On Thee Oh Sees’ “A Weird Exits,” It’s Time To Take John Dwyer Seriously

cf-080cover_1024x1024

By my count, Thee Oh Sees have released eight albums since 2010, not including greatest hits and rarities.  Even with John Dwyer backed by different incarnations of the band, what Thee Oh Sees’ albums have all had in common is a balance between joyous, thrashing punk rock that transports you to a crowded club heaving with spilled beer and dance sweat and these quieter songs, sometimes instrumentals, that make you go, “Well, that’s pretty.”  On A Weird Exits, the twin strains are in perfect equipoise, the jams offset by much more carefully plotted compositions.  And it makes us realize that it is time to take John Dwyer seriously.

Sure, albums like Floating Coffin and Putrifiers II have loomed large on Tulip Frenzy’s Top 10 Lists over the past half-decade, and you really haven’t lived ’til you’ve seen Thee Oh Sees play live, but with A Weird Exits, it’s time to tell the world: living amongst us, right now, is a deity capable of miracles.  “Plastic Plant” may be a perfect exemplar of Dwyer’s rock’n’roll genius, the double-drum set up calmly rolling along as he sings in a quiet falsetto, before his guitar just crushes it, the ebb and flow between the delicate passages and nuclear war the greatest formula since Black Francis was doing something like this with the Pixies all those years ago.  It’s easy to understand a song like this, or “Dead Man’s Gun,” or the frantic”Gelatinous Cube” were all created for the stage, with Dwyer carving out space to sing sweetly between tsunamis of sound.  So far so good, no need to plea the point that Thee Oh Sees are probably the most exciting live band playing these days.  This is settled fact, stare decicis, things every skateboarder in San Francisco is taught in 4th grade.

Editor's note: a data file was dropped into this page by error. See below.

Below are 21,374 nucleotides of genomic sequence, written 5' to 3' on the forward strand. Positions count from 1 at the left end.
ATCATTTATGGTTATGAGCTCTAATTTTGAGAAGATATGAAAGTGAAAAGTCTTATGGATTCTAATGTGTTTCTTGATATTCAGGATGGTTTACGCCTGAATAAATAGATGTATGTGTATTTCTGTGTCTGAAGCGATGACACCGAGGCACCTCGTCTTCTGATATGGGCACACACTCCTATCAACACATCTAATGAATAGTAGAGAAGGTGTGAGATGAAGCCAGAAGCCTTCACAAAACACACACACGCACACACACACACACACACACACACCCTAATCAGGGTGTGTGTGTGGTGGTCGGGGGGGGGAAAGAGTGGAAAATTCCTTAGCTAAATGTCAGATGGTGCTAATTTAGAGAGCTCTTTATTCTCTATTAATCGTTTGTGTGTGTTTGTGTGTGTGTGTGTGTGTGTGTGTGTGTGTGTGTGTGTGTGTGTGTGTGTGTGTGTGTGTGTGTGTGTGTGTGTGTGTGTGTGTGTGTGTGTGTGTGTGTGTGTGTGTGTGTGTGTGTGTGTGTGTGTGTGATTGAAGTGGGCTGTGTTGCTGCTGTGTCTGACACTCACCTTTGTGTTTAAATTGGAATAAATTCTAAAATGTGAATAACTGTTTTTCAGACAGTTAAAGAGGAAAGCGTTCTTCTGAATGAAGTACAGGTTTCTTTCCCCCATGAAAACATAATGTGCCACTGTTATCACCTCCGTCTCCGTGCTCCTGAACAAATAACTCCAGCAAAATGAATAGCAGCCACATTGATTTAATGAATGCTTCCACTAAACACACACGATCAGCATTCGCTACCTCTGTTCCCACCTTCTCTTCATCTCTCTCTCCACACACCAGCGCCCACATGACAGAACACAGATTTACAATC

But there’s an entirely different side to Thee Oh Sees, and it goes way beyond what Dwyer does with his offbeat guitar tunings, his strange scales, his chirps and rave ups.  On “Jammed Entrance,” the way the double drums begin while the double-tracked guitar noodles along before the instrumental gets going, it’s jazz, man; this is something Miles Davis would have sampled, and not the other way around.

Which leads us to the two songs that end the album, bluesy, gorgeous compositions, a reminder of that other side of Dwyer. “Crawl Out From The Fall Out” has a minor-key undertow and — as some of his coolest songs have in the past — utilizes a Kronos Quartetesque strings arrangement, and it makes you sit up and listen, even though it’s a quiet song, not a trademark garage-psych groove.  Beautiful, beautiful music.  And then rather than follow it up with a rocker, the closer, “The Axis,” sounds like Stevie Winwood jamming with Procol Harem.  Well.  In just a 30-minute snippet of time, such a short interlude in your life, John Dwyer has taken us from the most exciting garage rock of the epoch to deep, moving contemplation.  The guy has it all, including originality.  A Weird Exits, its title rendered ambiguous by the extra “s”, is not only the best Oh Sees album since Floating Coffin, it should be that album that makes audiences of all stripes sit up and notice.

It’s time to take John Dwyer seriously.

 

One Response to “On Thee Oh Sees’ “A Weird Exits,” It’s Time To Take John Dwyer Seriously”

  1. They performed in TelAviv two months ago and i was stunned by their perfect set of two drums sets and whole energetic vibes.

Leave a Reply

Fill in your details below or click an icon to log in:

WordPress.com Logo

You are commenting using your WordPress.com account. Log Out / Change )

Twitter picture

You are commenting using your Twitter account. Log Out / Change )

Facebook photo

You are commenting using your Facebook account. Log Out / Change )

Google+ photo

You are commenting using your Google+ account. Log Out / Change )

Connecting to %s

%d bloggers like this: